During the first half of 2008, Berkshire Hathaway (NYSE: BRK-A ) Chairman Warren Buffett was ranked by Forbes as the richest man in the world, with an estimated net worth of $62 billion. He has made his fortune entirely through investing.
Following the credit crisis and the stock market dive, he's probably worth a little less by now, but what's a few billion when you've got that much money? Regardless of his exact current wealth, Buffett's almost universally accepted as the world's greatest stock market investor -- it pays to listen when he talks.
Though Buffett is commonly considered a value investor, he seems just as focused on growth. Either way, he's proven that he's an intelligent investor. As Buffett's sidekick Charlie Munger once said, "All intelligent investing is value investing."
Google as a value stock
Buffett focuses on companies with favorable long-term economics that have strong competitive advantages, companies such as Proctor & Gamble, Johnson & Johnson, Coca-Cola, and Conoco Philips (NYSE: COP ) -- all current Berkshire holdings.
One Wall Street analyst called Coca-Cola "very expensive" around the time Buffett started buying it. It wasn't a typical value stock. But Buffett once said about Coca-Cola: "If you gave me $100 billion and said, take away the soft drink leadership of Coca-Cola in the world, I'd give it back to you and say it can't be done."
Now that's a competitive advantage.
See, value investing is not all about buying stocks with low price-to-earnings, price-to-book, or price-to-sales ratios. Far from it.
For example, Google would have been a great value stock at its August 2004 IPO, despite selling at the time for more than 100 times earnings.
A value stock trading for more than 100 times earnings? Yep. Google was growing fast, was continuing to take market share, and had sustainable competitive advantages in its enterprising culture, superior advertising platform, and brand loyalty. Given its growth rate since and its powerful model, it was underpriced back then.
Investing shock: Buffett was wrong
Buffett didn't buy Google. Sadly, I didn't either -- a decision that has cost me thousands.
I didn't buy Google shares because they seemed expensive. I knew it had the vast majority of the market share in search, a great corporate culture, and innovative leaders. But I couldn't get past that lofty P/E ratio.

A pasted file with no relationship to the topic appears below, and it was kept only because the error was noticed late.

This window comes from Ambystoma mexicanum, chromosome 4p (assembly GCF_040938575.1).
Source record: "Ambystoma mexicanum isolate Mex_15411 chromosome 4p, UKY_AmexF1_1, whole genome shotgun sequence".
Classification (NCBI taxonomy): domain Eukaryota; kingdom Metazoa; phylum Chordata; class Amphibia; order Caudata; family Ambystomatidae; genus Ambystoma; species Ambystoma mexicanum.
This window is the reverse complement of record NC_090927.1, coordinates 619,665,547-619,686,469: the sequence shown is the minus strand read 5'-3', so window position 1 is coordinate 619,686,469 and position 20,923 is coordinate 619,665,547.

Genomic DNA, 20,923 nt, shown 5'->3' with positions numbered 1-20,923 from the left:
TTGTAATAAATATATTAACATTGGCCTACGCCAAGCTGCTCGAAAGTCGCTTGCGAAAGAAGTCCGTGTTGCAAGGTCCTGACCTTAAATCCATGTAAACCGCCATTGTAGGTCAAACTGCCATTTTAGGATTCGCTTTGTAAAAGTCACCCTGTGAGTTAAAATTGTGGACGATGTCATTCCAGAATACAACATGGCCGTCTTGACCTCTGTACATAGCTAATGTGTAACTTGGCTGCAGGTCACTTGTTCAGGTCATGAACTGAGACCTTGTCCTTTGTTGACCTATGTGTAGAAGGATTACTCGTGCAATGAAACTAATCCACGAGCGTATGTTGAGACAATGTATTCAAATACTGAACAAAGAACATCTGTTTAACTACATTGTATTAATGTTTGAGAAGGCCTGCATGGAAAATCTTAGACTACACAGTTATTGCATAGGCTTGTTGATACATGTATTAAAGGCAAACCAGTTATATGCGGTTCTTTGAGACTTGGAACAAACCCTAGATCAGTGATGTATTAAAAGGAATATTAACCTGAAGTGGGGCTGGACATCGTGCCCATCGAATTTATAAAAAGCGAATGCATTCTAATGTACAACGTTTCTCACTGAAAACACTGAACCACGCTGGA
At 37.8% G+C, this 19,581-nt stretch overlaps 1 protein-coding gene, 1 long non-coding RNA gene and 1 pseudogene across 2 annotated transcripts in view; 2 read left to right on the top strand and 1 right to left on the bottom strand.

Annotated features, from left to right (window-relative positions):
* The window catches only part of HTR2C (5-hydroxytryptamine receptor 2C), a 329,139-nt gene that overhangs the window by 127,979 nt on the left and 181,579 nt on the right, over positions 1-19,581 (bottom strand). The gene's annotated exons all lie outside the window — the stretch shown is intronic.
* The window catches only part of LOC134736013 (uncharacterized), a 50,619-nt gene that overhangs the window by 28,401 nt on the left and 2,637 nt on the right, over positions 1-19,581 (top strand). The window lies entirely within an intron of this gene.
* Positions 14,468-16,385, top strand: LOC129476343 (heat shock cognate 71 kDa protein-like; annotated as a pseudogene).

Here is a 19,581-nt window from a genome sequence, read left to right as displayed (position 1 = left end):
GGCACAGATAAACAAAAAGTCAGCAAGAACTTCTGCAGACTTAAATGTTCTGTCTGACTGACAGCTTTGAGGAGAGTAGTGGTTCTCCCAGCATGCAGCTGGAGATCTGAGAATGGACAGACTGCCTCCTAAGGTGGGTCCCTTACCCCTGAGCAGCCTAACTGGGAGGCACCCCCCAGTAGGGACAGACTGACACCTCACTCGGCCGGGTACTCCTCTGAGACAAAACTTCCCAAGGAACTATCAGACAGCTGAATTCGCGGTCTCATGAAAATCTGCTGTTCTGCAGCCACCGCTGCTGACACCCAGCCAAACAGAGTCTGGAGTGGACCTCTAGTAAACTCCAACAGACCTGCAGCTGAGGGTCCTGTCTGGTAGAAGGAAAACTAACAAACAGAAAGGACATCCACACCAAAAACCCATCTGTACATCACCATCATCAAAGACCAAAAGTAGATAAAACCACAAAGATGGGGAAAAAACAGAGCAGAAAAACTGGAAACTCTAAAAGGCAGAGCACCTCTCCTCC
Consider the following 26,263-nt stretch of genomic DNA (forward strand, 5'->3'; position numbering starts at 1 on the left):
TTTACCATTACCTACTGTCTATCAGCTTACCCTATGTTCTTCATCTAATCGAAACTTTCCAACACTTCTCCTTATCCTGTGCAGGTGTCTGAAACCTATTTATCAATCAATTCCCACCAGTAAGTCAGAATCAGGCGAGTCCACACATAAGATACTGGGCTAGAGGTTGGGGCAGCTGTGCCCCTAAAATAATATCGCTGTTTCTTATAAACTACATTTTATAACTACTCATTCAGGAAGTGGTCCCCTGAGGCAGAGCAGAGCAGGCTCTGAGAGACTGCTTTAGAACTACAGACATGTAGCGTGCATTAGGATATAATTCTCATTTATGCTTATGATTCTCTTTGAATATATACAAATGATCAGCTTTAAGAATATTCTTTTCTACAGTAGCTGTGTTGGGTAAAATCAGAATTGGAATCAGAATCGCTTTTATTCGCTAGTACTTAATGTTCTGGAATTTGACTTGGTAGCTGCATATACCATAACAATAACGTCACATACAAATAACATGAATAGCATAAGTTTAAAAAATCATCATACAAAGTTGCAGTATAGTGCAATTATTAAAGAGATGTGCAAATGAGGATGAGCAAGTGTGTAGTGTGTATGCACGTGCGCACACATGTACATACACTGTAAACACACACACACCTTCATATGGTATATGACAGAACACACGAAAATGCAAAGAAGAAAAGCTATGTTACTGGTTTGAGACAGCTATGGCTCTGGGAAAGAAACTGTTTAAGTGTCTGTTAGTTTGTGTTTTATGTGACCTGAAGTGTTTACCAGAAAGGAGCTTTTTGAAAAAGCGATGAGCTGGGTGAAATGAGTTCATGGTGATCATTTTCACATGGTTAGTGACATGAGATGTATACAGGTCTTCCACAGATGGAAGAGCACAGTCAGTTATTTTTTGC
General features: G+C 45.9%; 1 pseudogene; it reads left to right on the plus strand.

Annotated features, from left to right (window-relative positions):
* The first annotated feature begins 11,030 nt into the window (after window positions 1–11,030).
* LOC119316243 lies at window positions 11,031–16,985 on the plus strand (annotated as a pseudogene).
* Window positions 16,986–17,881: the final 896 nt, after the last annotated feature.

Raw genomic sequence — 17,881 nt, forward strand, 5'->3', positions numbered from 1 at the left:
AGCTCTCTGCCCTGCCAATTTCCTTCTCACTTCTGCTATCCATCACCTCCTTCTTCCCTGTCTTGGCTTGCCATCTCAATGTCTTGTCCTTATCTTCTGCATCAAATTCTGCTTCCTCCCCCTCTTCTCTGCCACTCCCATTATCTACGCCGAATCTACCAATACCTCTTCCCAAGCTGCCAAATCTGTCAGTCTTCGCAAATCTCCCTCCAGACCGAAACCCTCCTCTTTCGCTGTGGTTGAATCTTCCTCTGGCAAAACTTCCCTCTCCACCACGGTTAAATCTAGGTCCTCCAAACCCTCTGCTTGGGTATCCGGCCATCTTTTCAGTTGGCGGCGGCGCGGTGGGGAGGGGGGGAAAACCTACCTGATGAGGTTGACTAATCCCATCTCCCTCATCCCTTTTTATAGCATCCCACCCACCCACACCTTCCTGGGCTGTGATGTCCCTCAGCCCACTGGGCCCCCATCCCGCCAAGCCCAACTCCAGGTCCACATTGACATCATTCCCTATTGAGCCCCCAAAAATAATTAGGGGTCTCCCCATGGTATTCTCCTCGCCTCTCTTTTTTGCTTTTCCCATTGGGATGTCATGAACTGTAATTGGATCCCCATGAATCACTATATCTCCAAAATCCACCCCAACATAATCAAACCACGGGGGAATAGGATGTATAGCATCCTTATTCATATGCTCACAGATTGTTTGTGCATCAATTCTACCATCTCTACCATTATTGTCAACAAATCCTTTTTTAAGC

Instead, I was concentrating on buying poor companies on the cheap. These trash stocks, as I call them, have a nasty habit of getting even cheaper, sometimes going as far as going bust.
At least I'm not alone in buying "trash stocks." In his 1989 letter to Berkshire Hathaway shareholders, Buffett himself admitted to similar crimes. In a section of the letter called "Mistakes of the First Twenty-Five Years (A Condensed Version)," Buffett says he never should have bought control of the textile company Berkshire Hathaway.
Why? Even though he knew the textile manufacturing business Berkshire operated was in a declining industry, he was enticed to buy because the price looked cheap. While the Berkshire of today wouldn't exist without that original purchase, Buffett reluctantly closed the textile business in 1985.
Which reiterates a timeless Buffett-ism: "It's far better to buy a wonderful company at a fair price than a fair company at a wonderful price."
Value investing for suckers
I'm a great fan of Warren Buffett and like to think of myself as a value investor. But too often I've been guilty of buying those "trash stocks" -- cheap stocks with mediocre (or worse) businesses.
Although I've never owned them, over the years I've come close to buying shares in Dow Chemical (NYSE: DOW ) , Honeywell (NYSE: HON ) , Tyco Electronics (NYSE: TEL ) and Qwest Communications (NYSE: Q ) -- all of which appear relatively cheap, but which operate in intensely competitive industries, and/or carry plenty of debt.
Nineteen years have passed since that famous 1989 letter to Berkshire Hathaway investors. As I review my portfolio today, I see fewer and fewer "trash stocks."
Through a combination of expensive errors, experience, and a commitment to continued investing education, I've slowly come to realize that the best long-term investments are in companies in growing industries that possess long-term, sustainable competitive advantages.
A heady combination of value and growth investing
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I wish you happy, trash-free investing.
This article was first published on March 7, 2008. It has been updated.
Bruce Jackson finds taking out the trash satisfying. He is a beneficial owner of Berkshire Hathaway shares. The Motley Fool also owns shares of Berkshire Hathaway. Berkshire is a recommendation of Motley Fool Stock Advisor and Inside Value. Coca-Cola is also an Inside Value recommendation. Google is a Rule Breakers pick. Johnson & Johnson and Dow Chemical are Income Investor choices. The Motley Fool's disclosure policy is enlightening.